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HOME > Inspiring Novel > The Spoils of Poynton > CHAPTER XII
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 "I must in common decency1 let him know that I've talked of the matter with you," she said to her hostess that evening. "What answer do you wish me to write to him?"  
"Write to him that you must see him again," said Mrs. Gereth.
Fleda looked very blank. "What on earth am I to see him for?"
"For anything you like."
The girl would have been struck with the levity2 of this had she not already, in an hour, felt the extent of the change suddenly wrought3 in her commerce with her friend—wrought above all, to that friend's view, in her relation to the great issue. The effect of what had followed Owen's visit was to make that relation the very key of the crisis. Pressed upon her, goodness knew, the crisis had been, but it now seemed to put forth5 big, encircling arms—arms that squeezed till they hurt and she must cry out. It was as if everything at Ricks had been poured into a common receptacle, a public ferment6 of emotion and zeal7, out of which it was ladled up to be tasted and talked about; everything at least but the one little treasure of knowledge that she kept back. She ought to have liked this, she reflected, because it meant sympathy, meant a closer union with the source of so much in her life that had been beautiful and renovating8; but there were fine instincts in her that stood off. She had had—and it was not merely at this time—to recognize that there were things for which Mrs. Gereth's flair9 was not so happy as for bargains and "marks." It wouldn't be happy now as to the best action on the knowledge she had just gained; yet as from this moment they were still more intimately together, so a person deeply in her debt would simply have to stand and meet what was to come. There were ways in which she could sharply incommode such a person, and not only with the best conscience in the world, but with a sort of brutality10 of good intentions. One of the straightest of these strokes, Fleda saw, would be the dance of delight over the mystery Mrs. Gereth had laid bare—the loud, lawful11, tactless joy of the explorer leaping upon the strand12. Like any other lucky discoverer, she would take possession of the fortunate island. She was nothing if not practical: almost the only thing she took account of in her young friend's soft secret was the excellent use she could make of it—a use so much to her taste that she refused to feel a hindrance13 in the quality of the material. Fleda put into Mrs. Gereth's answer to her question a good deal more meaning than it would have occurred to her a few hours before that she was prepared to put, but she had on the spot a foreboding that even so broad a hint would live to be bettered.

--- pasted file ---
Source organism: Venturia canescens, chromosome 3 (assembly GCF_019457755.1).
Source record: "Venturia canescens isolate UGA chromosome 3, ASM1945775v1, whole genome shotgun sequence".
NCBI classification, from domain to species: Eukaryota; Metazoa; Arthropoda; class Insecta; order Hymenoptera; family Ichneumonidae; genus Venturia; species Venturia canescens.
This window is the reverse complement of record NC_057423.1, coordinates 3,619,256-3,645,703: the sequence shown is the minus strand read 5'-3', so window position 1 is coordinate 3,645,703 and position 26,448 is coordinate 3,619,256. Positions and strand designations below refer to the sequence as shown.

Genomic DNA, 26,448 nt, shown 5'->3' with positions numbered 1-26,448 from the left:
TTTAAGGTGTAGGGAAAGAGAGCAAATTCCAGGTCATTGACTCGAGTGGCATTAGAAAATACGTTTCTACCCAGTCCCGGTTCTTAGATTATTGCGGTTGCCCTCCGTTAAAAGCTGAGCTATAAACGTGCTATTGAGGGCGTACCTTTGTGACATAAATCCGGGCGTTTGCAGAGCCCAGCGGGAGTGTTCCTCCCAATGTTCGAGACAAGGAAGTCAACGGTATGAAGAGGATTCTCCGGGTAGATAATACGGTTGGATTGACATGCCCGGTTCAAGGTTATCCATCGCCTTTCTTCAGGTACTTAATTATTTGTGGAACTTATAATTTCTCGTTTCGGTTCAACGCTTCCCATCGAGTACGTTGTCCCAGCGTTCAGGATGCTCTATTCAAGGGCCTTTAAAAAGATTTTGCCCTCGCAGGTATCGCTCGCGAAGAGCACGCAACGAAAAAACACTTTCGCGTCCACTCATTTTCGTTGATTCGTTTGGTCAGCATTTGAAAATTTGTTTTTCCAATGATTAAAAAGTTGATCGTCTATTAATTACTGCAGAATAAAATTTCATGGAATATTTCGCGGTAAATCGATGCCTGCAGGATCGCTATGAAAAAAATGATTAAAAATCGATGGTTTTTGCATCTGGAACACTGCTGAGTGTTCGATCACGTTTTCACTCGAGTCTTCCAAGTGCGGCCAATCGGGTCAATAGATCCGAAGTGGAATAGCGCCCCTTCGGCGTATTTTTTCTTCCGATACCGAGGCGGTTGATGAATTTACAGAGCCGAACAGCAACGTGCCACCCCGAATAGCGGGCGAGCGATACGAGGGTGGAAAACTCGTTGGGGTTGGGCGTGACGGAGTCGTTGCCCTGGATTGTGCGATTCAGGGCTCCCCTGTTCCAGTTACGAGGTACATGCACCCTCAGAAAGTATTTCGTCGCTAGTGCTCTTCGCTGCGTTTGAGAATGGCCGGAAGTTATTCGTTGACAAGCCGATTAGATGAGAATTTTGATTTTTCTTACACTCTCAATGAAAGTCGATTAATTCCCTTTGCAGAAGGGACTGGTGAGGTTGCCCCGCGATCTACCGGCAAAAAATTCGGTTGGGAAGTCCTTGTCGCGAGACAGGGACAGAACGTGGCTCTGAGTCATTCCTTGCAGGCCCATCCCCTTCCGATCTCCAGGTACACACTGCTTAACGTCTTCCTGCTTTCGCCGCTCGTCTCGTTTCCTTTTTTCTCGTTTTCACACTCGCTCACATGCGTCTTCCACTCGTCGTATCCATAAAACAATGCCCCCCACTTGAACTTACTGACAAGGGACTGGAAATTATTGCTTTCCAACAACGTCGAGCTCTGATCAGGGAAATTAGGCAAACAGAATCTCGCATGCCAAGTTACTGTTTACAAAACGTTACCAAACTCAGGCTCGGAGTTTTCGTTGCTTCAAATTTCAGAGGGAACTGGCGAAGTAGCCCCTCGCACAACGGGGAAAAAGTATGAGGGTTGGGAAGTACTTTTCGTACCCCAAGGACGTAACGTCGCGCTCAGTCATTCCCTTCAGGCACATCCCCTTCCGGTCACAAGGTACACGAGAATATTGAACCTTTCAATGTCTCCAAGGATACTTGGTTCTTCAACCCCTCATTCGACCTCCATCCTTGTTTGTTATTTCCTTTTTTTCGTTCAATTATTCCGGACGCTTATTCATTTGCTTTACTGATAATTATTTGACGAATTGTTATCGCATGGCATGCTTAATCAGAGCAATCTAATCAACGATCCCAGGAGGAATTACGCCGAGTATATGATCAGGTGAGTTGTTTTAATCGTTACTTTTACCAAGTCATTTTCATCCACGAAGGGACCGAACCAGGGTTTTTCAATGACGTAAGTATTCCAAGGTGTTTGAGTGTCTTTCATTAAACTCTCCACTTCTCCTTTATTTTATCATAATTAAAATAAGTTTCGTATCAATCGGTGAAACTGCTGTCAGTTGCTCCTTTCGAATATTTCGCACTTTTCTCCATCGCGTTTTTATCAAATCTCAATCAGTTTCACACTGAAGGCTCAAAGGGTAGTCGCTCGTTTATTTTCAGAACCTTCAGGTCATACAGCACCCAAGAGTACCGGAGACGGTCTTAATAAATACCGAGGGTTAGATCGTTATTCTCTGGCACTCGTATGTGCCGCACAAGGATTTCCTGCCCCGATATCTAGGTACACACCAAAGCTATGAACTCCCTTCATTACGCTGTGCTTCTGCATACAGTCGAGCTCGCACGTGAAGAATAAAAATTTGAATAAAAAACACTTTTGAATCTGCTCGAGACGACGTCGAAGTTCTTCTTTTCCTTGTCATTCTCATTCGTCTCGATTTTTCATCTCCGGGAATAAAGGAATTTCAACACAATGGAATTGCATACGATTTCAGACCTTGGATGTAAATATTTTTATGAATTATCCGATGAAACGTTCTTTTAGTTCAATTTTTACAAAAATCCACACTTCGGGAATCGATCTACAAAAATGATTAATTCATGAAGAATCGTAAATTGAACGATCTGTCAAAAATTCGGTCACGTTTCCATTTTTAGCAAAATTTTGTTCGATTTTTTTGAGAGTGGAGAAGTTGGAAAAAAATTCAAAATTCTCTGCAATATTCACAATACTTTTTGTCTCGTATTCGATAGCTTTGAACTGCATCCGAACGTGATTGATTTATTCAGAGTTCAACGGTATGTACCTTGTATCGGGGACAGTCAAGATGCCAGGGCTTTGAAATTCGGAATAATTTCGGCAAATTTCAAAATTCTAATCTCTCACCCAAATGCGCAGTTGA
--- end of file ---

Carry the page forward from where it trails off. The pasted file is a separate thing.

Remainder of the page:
"Do you suggest that I shall propose to him to come down here again?" she presently inquired.
"Dear, no; say that you'll go up to town and meet him." It was bettered, the broad hint; and Fleda felt this to be still more the case when, returning to the subject before they went to bed, her companion said: "I make him over to you wholly, you know—to do what you please with. Deal with him in your own clever way—I ask no questions. All I ask is that you succeed."
"That's charming," Fleda replied, "but it doesn't tell me a bit, you'll be so good as to consider, in what terms to write to him. It's not an answer from you to the message I was to give you."